Growing Your ASC, Q&A With Robert Zasa
By Renee TomcaninQ: Solid business fundamentals are essential to the success of ASCs. What can centers do to ensure their processes are running as effectively and efficiently as possible? Robert Zasa: Case costing remains as important as ever. At our centers, we are currently running some spring housekeeping to see where we can reduce items we buy. For example, we may see a reduction in reimbursement from HMOs when it comes to surgical implants. In this case, we go back to the payor and try to renegotiate rates. We will be honest with the payors and explain that we can’t afford to do the cases at the current rates, which will, in turn, force them to go back to the hospitals and pay a higher rate. Often, we will be able to negotiate a new rate.
Aside from reviewing case costs and reimbursement rates, we look at all areas of the practice, including staffing costs, suppliers, etc., to see what we can do to get better pricing. Recently, we’ve been able to work with our GPO to contract for more items on more of discount. We’ve also shopped distributors to see if we can get better pricing. Overall, though, staffing and supplies account for the biggest variable costs in an ASC, and we make sure we are reviewing these areas.Q: ASCs continue to have concerns over falling reimbursements, as they have in the past. How can ASCs make sure that they are receiving adequate reimbursement on their cases and what should be done to improve these rates? RZ: As with case costing, ASCs should review their reimbursements per case. At our centers, we review one specialty every month so that it becomes a routine practice. We also perform a retroactive contract analysis of the top 20 or so procedures at our ASCs by CPT code. The top 20 codes will typically represent 80 percent of your business at your ASC.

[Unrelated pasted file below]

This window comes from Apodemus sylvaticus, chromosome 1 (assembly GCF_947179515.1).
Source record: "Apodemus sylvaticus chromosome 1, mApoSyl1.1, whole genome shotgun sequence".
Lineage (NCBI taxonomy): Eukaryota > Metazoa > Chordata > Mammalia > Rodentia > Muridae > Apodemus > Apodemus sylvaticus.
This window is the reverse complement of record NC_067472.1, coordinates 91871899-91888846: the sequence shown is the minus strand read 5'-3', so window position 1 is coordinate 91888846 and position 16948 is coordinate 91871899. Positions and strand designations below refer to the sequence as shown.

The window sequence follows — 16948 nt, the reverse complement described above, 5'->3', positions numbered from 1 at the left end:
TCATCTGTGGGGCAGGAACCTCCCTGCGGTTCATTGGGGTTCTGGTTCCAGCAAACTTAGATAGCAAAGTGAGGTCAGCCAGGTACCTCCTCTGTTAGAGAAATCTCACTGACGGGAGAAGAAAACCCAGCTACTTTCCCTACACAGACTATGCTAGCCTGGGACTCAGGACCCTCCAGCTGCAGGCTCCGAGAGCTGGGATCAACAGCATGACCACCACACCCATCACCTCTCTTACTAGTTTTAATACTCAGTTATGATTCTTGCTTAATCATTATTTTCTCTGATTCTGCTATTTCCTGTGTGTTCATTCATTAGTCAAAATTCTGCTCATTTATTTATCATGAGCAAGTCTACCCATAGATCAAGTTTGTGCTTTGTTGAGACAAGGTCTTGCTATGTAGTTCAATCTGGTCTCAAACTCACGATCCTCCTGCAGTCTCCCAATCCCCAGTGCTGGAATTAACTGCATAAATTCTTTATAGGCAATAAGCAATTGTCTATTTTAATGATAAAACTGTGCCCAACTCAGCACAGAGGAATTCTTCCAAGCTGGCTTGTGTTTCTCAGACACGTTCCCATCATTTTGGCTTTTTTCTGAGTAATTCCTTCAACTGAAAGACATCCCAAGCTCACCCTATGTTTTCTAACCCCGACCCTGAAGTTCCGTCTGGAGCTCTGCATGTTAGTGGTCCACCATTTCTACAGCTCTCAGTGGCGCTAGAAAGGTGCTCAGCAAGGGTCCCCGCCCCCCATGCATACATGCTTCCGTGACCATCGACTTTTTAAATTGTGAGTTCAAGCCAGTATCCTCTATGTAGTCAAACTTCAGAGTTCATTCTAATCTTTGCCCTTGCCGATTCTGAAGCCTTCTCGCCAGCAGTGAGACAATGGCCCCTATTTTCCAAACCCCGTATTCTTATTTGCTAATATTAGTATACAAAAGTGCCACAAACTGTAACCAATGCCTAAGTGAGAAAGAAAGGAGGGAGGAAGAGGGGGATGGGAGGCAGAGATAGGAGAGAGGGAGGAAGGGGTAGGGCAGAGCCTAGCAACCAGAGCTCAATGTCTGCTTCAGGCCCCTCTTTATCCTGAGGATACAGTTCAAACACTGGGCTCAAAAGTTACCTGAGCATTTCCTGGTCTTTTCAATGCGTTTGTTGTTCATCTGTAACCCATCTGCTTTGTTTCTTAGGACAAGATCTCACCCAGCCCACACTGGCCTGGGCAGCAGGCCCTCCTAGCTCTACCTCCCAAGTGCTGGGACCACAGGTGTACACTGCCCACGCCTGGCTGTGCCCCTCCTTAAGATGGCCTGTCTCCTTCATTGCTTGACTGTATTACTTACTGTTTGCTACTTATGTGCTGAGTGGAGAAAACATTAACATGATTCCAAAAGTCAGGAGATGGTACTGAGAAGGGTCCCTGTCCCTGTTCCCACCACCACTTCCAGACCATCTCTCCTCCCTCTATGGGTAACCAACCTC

Using these codes, we perform a payor breakdown, including case volume per payor, so we can track any disparities among the rates. You want to make sure you have a good sense of what you are doing per payor.
For example, you might discover you are doing 200 cases for Cigna at $100 and 300 for Blue Cross at $50. This way you can see what insurers are more profitable for your center and which ones it may be necessary to renegotiate with.
ASCs should also receive annual notification of changes in reimbursement from payors, so that they can prepare for significant changes.Q: What opportunities for growth exist for ASCs currently? Are there any new developments or procedures beneficial to service lines in ASCs? RZ: One opportunity we’ve taken is to go back to our existing physicians to make sure that they are maximizing the use of the center. We have also examined CMS’s list of newly approved procedures for ASCs and ask our physicians what they are willing to or want to learn. For example, we had a general surgeon say he was interested in learning new endoscopic procedures. We already had the equipment for other specialties, so it was worthwhile to have the surgeon train on the new techniques and add them to the ASC. Keeping constant communication open with your investors will help you to gauge the interest of your surgeons.
Spine and retina also remain popular new areas for growth, and, again, we add these specialties according to physician interest. Retina is now paid by Medicare, so it can be a profitable addition for ASCs. We’ve had outside surgeons from other ASCs come in and demo these areas for our surgeons, and if there is interest we look into adding the procedure.Q: Reports have shown that more new physicians are choosing the hospital setting over private practice. How can this effect the ability of ASCs to recruit new physicians? RZ: Hospital employment can be good for ASCs that are in joint ventures with hospitals as it means new physicians will continuously be added on to the center. ASCs can also benefit in entering into joint ventures with hospitals, as the recruiting office will see the surgery center as key to attracting new surgeons. For instance, a hospital may be attracted to a new orthopedic surgeon, and the ASC can help bring the surgeon in because it can offer a place where he or she can work and have ownership.
Reprinted with permission from Becker’s ASC Review.
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